Why broadband is less popular in apartments

Why broadband is less popular in apartments

Summary: If you live in an apartment, you're less likely to have broadband than those living in a stand-alone home. Why is that?

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TOPICS: Broadband, Australia
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Recent data from the Australian Bureau of Statistics' (ABS) 2011 Census shows that back then, 70 percent of Australian residences had a broadband connection in some shape or form. That was a massive leap from the 39 percent five years earlier. Only 20 percent of homes had no internet connection at all.

Apartments, which accounted for 13 percent of all properties, had a noticeably lower broadband penetration — just 63 percent. Why the difference? There's often talk about physical factors limiting access to multi-dwelling units (MDUs). That might be the case with fibre, but why would it matter with DSL?

bband-housing-type
(Image: Phil Dobbie/ZDNet)

Or is it because apartment dwellers are younger, more likely to move, and less likely to commit to a broadband contract?

That's certainly not the case in Willoughby, on Sydney's North Shore. This is the local government area, which, at the time of the last census, had the country's highest penetration of broadband in apartments (81 percent). And it's an area with a lot of apartments (42 percent of the population live in one). But there, apartment living is a lifestyle choice. These people aren't youngsters, either; the median age was 37, and 52 percent of the population had been at the same address for five years or more — the same as the Australian average across all property types.

Compare that to Perth, a local government area with an even higher proportion of apartment dwellers (88 percent), but a much lower penetration of broadband in those apartments (74 percent). Here, it is a much more peripatetic population — only 19 percent of people had been at the same address five years previously. So, this demonstrates how transient populations are less willing to enter into a broadband contract, doesn't it?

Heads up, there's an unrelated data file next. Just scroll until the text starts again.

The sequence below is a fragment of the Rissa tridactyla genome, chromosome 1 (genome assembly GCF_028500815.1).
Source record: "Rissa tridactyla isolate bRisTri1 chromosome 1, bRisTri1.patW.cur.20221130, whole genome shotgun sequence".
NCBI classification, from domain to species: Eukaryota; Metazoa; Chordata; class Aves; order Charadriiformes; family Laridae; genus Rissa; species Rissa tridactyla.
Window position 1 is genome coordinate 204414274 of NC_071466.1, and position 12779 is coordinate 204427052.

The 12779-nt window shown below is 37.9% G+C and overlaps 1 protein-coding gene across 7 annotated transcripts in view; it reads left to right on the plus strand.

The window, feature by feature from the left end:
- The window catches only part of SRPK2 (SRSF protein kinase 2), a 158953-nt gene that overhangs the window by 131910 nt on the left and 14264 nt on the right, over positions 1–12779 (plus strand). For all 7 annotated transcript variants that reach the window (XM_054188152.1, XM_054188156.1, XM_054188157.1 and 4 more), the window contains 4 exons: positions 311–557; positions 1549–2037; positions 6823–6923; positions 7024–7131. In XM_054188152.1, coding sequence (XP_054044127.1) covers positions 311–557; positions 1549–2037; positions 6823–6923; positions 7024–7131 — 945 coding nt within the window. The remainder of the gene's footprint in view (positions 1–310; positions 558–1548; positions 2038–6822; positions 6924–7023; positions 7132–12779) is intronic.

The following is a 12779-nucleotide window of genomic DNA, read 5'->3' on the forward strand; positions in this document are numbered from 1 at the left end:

Well, no. Take central Melbourne as another example. This is a local government area where 78 percent of people lived in apartments, and less than a quarter of the population had been at the same address for more than five years. Yet, broadband was hooked up to 79 percent of apartments — the second-highest region in the country.

Central Adelaide tells the same story: Younger age, high number of apartments, transient population, but still a high level of broadband penetration in apartments. Perhaps in these younger areas, there are more flat shares, so people are happy to pass broadband contracts on, or maybe they're using mobile.

When we split broadband penetration according to tenure, we actually find that local government areas with a more transient population are actually more likely to have broadband. And the difference is greatest amongst apartment dwellers. You can see it in this second graph, which shows that in areas where less than half of the population had lived there for five years or more, 68 percent of apartment dwellers had broadband. It's much lower (59 percent) in areas where people had lived there longer. Somewhat counter-intuitive.

bband-by-housing-by-tenure
(Image: Phil Dobbie/ZDNet)

So, what can we now conclude? Apartment dwellers are often more transient, and they love their broadband? In which case, we still have the question about why penetration is lower in apartments than it is in separate houses.

Perhaps the answer lies in aged housing. In Victor Harbor, South Australia, where 35 percent of the population is over 65, only 36 percent of apartments had broadband. In contrast, mining towns like Weipa and Port Hedland have virtually no one over 65, and three quarters of apartments connected up to broadband.